Ironically, I think it is on one’s death bed that they often find life. They finally, even if just for a moment, become free of their worldly vices. For example, the pursuit of money is a pathetic goal at best. A little bit of money affords one the ability to live, a little more money affords one their necessary liberties, and any more money than that merely serves as a distraction. One may, for the purpose of liberty by means of mobility, purchase a car. However, a car that has anything more than what is necessary for that mobility is just a distraction from its intended purpose. These distractions from our fundamentals of being (existence, faculties, and environment) are actually detractions from humanity’s intended purpose, and separate us from real fulfilment. I could make a similar case for other vices: sex, social approval, pride, etc., but I will not bother, because I think the point is sufficiently made.
Now, tell me this: does anyone on their death bed ask to be surrounded by their money? Or perhaps prostitutes? Do they ever say, “bring me my fancy car!”, or “let me look at my diploma!”?
If such a thing has occurred, I am sure it to be the absolute rarity and idiocy. People on their death beds generally want to know three things: that their life was meaningful, that they have left something better behind, and that they are going to a good place. These three fundamentals of life are far too often reserved for our death beds. I don’t mean to say that these three fundamentals of life do not exist in the minds of everyone. Because, in fact, they do. They are often just not addressed. I think that is the reason that religion refuses to die, and no matter how oppressed or persecuted, seems to spring up within individuals, and in the communities that subsequently form. We need to answer these questions, and no amount of worldly gain affords us that. Facing the reality of death is what allows us to understand what life is really about, and it is how we choose to deal with it that ultimately separates us.
Movies Are Dying
The advent of computer generated imaging has done wonders for movies to be able to look “cool”, but it seems to have come at the cost of proper story telling. What meaningful concepts are to be drawn from recent superhero movies (other than how stupid the general population is becoming)? After seeing such movies, the conversations that develop are always enlightening: “That was so cool when Hulk destroyed that building!”, “Did you see when Thor hit the bad guy with his hammer?”. Yes, I did see it. However, seeing that I am not a freaking idiot, I fail to be mesmerized by generic computer images of grandiose, gratuitous violence for some ad hoc, tired old plot to be fit into.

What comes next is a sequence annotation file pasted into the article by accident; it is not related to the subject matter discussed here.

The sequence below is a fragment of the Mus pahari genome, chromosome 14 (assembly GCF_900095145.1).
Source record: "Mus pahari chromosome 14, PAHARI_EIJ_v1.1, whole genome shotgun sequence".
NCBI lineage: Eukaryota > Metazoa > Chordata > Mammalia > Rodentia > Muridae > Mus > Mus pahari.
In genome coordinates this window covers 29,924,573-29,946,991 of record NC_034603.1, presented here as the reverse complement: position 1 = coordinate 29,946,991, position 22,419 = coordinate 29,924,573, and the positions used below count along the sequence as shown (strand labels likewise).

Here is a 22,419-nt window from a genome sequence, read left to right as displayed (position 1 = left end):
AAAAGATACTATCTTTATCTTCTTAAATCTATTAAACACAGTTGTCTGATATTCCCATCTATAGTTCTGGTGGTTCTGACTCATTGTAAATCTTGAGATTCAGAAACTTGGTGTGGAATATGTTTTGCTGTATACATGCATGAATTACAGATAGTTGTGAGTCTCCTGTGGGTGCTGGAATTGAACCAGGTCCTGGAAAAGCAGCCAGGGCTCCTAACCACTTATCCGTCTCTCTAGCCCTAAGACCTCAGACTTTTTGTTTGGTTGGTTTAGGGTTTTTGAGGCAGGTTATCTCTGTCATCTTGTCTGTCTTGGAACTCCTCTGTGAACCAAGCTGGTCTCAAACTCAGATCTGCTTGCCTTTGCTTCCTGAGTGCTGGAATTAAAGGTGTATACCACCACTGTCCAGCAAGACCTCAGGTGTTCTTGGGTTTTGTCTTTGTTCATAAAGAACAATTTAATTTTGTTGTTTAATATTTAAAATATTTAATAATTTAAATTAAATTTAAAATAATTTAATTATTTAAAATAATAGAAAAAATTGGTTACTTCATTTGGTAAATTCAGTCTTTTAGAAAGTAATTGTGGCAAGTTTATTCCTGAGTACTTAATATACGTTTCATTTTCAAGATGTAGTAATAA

Many of the movies made in the 90’s were able to strike a good balance between giving a meaningful story while also having proper technology and budgets to afford sufficient semblance of reality. Three of the best movies made in this time were “Braveheart” (1995), “Titanic” (1997), and “American Beauty” (1999). This is my own opinion, but is also supported by majority of film critics. The most striking commonality between these three fantastic films is that the main character dies at the end.
Life is generally the most important thing that we can possibly think of. By default, we innately value self-preservation above all else. However, are there things that might be more valuable than self-preservation? Is there something that might exist, which is so incredibly important, that if one were forced to choose between self-preservation and this certain thing, that the rational choice would be to trade away self-preservation in exchange for it?
According to these three movies, there is.
In an unjust society that severely limits individual freedoms, William Wallace believes that justice and freedom are worth dying for. The most powerful scene I have ever witnessed in a movie was the last scene of “Braveheart”. William Wallace, while defending the rights of the Scottish people, is captured and imprisoned. He is told that if he swears allegiance to the King of England, he will be given a quick and painless death.
Naturally, he does not oblige. He is brought forth to be publicly tortured, with hundreds of people cheering in excitement. After each round of torture, they tell him to swear allegiance to the King of England, and each time, he refuses. After severe torture, to the point where even an R-rated movie did not depict all of it, the executioner asks him one last time to swear allegiance. A hush goes over the crowd, as they wonder if, at last, he will give in. Instead, he yells, “Freedom!” as loud as he can. The crowd, once cheering, begins to see the incredible spirit of this man, and instead looks on in a daze. The executioner then kills him by cutting off his head.